Nehemiah 4-6

Nehemiah 4:1-3 Sanballat and Tobiah mock, “What do these feeble Jews?”

“Fools mock, but they shall mourn” (Ether 12:26). The Samaritans and Ammonites are doing everything they can to stop the Jews.  Taunting and making fun often work to take the wind out of the sails of the righteous.  They were just as those in Lehi’s dream:

I also cast my eyes round about, and beheld… a great and spacious building; and it stood as it were in the air, high above the earth. And it was filled with people both old and young, both male and female; and their manner of dress was exceedingly fine; and they were in the attitude of mocking and pointing their fingers towards those who had come at and were partaking of the fruit.” (1 Ne. 8:25-26)

In Lehi’s dream, the taunting worked.  Some fell away after tasting of the fruit of the tree “because of those that were scoffing at them” (1 Ne. 8:28).  Such is the goal of Sanballat and Tobiah.

Nehemiah 4:7-8 the Arabians, and the Ammonites, and the Ashdodites… conspired all of them… to come and to fight against Jerusalem

The king’s cupbearer has tried his hand at being a spy for the walls of Jerusalem.  That was exciting, but now Nehemiah has to be the General of the army.  He has to be the Mayor and the Security Advisor for Jerusalem.  Likely, he didn’t expect such opposition, and the opposition is focused on him.  Satan is gathering his forces against the children of righteousness and the opposition seems to be much more powerful than Nehemiah and his small settlement of Jews.  How will Nehemiah respond?  To whom can he turn?  Should he give up and head back to the safety of the king’s court where the food is good and the walls are secure?  What would you do?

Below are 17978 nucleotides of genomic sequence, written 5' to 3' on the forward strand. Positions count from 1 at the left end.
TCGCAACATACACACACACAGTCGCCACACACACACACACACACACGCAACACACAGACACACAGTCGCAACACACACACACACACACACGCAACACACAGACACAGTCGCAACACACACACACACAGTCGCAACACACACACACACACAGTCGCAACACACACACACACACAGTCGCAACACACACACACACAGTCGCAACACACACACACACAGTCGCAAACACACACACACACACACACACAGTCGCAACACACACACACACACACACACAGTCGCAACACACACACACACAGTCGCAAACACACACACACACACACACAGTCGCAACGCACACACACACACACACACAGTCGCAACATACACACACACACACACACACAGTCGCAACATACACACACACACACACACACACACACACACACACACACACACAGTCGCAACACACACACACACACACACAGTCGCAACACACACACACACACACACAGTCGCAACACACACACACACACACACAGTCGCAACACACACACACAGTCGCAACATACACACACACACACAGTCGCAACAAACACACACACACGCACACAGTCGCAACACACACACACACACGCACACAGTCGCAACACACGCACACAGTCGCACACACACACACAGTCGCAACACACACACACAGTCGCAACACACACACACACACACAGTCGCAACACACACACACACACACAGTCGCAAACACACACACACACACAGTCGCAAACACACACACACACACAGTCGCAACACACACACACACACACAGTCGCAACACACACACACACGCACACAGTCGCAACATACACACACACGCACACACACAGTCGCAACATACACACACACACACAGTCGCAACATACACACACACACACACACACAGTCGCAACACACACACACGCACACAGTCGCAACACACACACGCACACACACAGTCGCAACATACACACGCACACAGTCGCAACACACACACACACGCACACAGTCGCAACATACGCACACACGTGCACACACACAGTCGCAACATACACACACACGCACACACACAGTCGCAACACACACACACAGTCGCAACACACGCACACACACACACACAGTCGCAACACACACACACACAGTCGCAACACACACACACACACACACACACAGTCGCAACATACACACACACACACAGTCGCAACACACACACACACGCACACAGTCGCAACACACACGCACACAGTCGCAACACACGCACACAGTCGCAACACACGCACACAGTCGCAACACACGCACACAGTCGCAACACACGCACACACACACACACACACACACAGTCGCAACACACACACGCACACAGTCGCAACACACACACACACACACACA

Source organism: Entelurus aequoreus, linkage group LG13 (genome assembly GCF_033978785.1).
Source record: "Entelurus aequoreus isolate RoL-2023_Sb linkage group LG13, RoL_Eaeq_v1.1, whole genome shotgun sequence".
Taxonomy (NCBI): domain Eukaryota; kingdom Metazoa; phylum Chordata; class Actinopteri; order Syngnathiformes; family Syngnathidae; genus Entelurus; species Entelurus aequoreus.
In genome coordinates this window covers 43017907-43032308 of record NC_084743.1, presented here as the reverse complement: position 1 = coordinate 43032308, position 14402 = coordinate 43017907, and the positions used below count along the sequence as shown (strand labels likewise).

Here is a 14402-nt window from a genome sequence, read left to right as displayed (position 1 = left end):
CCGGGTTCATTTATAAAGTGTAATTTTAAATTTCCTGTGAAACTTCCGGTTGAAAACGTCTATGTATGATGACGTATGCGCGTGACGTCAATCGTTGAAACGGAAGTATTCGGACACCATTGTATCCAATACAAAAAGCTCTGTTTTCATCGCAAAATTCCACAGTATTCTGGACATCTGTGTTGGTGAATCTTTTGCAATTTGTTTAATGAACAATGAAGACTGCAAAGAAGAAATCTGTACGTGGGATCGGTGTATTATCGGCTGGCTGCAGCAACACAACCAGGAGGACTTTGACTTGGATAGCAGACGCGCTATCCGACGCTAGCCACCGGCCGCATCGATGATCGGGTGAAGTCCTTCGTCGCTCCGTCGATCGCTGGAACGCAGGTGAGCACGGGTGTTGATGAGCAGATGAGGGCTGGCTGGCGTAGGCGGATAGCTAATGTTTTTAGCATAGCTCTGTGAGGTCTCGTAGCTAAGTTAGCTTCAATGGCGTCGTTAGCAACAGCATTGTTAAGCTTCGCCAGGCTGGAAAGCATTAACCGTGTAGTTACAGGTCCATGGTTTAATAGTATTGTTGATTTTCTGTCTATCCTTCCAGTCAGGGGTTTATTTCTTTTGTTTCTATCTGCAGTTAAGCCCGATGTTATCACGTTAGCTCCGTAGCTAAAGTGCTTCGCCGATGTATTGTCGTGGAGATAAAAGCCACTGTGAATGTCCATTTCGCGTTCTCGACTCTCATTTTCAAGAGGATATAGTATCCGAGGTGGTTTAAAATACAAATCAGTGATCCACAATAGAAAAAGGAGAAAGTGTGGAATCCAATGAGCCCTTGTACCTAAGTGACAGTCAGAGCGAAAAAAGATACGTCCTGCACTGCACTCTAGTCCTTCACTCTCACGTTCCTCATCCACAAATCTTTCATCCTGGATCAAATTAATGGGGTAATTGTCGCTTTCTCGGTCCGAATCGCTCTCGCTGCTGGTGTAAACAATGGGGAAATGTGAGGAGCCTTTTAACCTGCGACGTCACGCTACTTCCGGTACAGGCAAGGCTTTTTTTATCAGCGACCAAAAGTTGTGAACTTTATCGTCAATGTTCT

Nehemiah 4:9 Nevertheless we made our prayer… and set a watch against them day and night

Boyd K. Packer

We turn to the Old Testament for a lesson. When the Israelites returned from their long captivity in Babylon, they found their city in ruins. The protecting walls of Jerusalem lay in rubble. Their enemies moved among them with great influence and the Israelites were subject to them.

Then came Nehemiah the prophet, known now as “the wall builder.” He rallied the Israelites to their own defense. Under his direction they began to rebuild the wall.